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Making Walls by Extruding
We had an idea about stacking extruded tubes and glazing them on the inside, so the viewer would have an experience of coloured light coming through the tubes.
We worked on developing the idea further, having ideas about a shape that was interlocking, and could be stacked without mortar. We explored different shapes, and in the end we found that a hexagonal star shape would give us what we wanted. We then started exploring the shape of the hole in the star tubes, and discovered that with an irregular shape we would get a diverse pattern when stacking the tubes, and it would look like the tubes had different types of holes in them, when if fact it would be the same hole, only rotated.
Our idea was to make a wall that would be about two metres tall, so we realised that we needed to produce a lot of tubes. For three days we used the extruder, and managed to produce 617 star tubes. After shrinking in the kiln, this would give us a wall of 3,1 square metres.
To get the bright colour that we wanted we had to firstly dip the clay in angobe, a white substance, to get a white background. By glazing the clay without angobe would mean having the clay’s own colour, dark brown, as background, and the colours wouldn’t be as bright as we wanted. We bisque fired all the elements before we started glazing. The reason for this was to prevent the clay from exploding in the kiln, because when you add moisture, glaze, to the dry clay pieces it can be destroyed.
Then the mixing of glazes started. We chose a blue , high temperature glaze, as our main colour on one side of the wall, and planned to to have the other side of the wall in a grey metallic colour, with some elements of other colours here and there.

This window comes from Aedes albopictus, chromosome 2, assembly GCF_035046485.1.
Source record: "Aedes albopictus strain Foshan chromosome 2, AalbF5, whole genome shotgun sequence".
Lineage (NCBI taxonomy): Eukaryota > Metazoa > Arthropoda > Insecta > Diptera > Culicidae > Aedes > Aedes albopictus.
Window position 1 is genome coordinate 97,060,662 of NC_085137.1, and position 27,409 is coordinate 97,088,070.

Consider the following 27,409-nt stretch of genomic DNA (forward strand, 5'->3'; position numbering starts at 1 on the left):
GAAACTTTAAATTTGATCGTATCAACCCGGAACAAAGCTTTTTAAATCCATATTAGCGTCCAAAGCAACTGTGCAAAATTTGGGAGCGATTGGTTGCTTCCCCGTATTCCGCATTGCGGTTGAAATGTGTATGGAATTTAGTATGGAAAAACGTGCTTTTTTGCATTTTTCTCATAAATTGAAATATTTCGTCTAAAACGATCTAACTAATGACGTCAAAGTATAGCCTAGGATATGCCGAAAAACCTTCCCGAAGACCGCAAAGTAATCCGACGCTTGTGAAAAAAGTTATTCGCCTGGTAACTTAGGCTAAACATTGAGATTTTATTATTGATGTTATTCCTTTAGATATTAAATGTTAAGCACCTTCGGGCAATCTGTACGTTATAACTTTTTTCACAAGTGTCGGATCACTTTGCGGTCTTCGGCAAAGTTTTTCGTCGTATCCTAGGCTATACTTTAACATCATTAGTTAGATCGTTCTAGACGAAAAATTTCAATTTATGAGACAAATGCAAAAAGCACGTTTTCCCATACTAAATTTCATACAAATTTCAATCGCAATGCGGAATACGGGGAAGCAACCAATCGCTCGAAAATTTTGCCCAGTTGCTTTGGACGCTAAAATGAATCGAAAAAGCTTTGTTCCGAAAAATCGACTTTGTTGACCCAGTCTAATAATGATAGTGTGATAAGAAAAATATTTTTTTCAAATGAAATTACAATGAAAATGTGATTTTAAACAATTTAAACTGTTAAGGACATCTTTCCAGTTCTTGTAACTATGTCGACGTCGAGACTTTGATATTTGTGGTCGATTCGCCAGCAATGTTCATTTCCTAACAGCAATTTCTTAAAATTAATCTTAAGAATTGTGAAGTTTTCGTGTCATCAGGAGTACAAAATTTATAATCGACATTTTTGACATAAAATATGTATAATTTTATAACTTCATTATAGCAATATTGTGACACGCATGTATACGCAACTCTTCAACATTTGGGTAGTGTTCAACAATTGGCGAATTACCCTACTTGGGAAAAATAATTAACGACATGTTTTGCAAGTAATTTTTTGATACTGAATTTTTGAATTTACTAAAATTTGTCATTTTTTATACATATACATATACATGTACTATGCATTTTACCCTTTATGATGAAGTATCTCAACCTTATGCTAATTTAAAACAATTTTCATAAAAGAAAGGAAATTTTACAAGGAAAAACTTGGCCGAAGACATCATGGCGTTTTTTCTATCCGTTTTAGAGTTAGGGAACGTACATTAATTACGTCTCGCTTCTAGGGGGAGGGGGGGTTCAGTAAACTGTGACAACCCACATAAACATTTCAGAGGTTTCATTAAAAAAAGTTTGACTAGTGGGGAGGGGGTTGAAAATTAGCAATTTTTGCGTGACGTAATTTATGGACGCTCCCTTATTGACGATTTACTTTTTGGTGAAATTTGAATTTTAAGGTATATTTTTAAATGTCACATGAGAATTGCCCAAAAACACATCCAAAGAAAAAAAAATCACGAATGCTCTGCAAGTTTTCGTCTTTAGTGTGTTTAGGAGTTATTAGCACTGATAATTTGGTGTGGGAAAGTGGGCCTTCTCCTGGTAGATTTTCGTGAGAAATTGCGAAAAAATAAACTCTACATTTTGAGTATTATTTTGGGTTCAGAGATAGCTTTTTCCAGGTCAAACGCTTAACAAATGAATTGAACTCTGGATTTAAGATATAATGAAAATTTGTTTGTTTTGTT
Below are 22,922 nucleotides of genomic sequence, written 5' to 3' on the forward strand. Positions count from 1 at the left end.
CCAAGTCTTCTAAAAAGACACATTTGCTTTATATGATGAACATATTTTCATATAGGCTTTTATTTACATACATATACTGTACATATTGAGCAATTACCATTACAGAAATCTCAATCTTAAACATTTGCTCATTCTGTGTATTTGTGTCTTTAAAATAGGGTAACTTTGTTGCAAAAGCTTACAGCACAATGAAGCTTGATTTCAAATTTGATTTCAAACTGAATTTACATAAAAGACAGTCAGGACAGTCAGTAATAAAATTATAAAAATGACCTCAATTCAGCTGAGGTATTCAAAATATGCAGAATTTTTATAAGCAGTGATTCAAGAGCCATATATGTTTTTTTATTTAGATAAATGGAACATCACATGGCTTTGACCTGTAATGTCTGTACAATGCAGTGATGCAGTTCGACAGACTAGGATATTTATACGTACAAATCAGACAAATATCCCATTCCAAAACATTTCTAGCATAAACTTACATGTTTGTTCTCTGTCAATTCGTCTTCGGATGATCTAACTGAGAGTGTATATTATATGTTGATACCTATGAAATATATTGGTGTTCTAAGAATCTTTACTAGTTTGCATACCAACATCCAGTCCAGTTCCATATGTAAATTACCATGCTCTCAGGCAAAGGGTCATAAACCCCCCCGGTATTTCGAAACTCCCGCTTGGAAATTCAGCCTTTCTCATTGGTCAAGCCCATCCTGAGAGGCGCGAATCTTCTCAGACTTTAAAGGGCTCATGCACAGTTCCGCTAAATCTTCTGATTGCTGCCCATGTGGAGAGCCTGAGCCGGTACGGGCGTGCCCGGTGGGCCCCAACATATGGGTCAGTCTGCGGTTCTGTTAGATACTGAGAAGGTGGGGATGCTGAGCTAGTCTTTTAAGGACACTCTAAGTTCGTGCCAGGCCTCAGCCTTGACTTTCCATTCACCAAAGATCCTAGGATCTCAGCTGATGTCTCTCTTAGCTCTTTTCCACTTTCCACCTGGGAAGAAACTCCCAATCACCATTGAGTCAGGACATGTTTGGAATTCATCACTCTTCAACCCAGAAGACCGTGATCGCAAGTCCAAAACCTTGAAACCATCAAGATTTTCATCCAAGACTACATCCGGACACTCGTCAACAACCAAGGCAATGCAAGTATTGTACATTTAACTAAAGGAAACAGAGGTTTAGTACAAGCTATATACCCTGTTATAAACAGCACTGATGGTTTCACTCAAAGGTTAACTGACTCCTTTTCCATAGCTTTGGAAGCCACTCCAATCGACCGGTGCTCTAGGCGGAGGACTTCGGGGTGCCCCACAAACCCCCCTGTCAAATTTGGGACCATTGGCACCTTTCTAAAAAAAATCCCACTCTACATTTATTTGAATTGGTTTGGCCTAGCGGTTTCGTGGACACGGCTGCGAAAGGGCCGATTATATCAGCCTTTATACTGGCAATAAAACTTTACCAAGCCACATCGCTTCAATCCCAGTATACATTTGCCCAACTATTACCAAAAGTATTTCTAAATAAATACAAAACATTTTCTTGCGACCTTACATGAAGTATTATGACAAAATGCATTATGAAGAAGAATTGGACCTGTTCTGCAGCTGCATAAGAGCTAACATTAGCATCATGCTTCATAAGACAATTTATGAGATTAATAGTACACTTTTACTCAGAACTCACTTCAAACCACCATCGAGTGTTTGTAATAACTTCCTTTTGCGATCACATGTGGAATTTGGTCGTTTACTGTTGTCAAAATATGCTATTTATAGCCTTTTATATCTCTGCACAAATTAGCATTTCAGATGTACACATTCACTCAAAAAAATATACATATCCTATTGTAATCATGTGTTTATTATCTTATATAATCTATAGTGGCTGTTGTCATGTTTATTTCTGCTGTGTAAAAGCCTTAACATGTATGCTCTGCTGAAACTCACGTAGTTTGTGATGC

The reason for using a high temperature glaze was that the clay we used needed to be fired at 1280°C. When firing clay on high temperature, the pores close, and it is more difficult to apply the glaze. Since our elements were to stand outside, we were recommended to use a high temperature glaze for this project.
The tubes were dipped in glaze from both sides, leaving an area in the middle free of glaze, which was needed for when the tubes was to be fired, the glaze can’t touch the kiln shelves, then they will glue themselves to the shelves, therefore the tubes needed to be balanced on a small piece of kiln friendly material.
The tubes came out of the kiln in all sorts of shades of blues, greens and greys. Depending on the mix of the glaze and the temperature of the kiln. We had planned that the colour would be unanimous, but the result with all the different shades were definitely more exiting.
Problems with glazing
During our work with glazes we encountered many of problems. Every glaze had to be tested on the specific material it is being used on, so we had to fire tests of all the glazes we wanted to use. One of the glazes was wrongly labeled low temperature glaze, and fired at 1280°C it sprayed all over, and ruined several kiln shelves. An other one would not mix, and instead of being similar, all the pieces with this glaze came in different varieties. During the firing in the kiln some of the glazes dripped, came out the wrong colour or had in some places slipped right off the clay.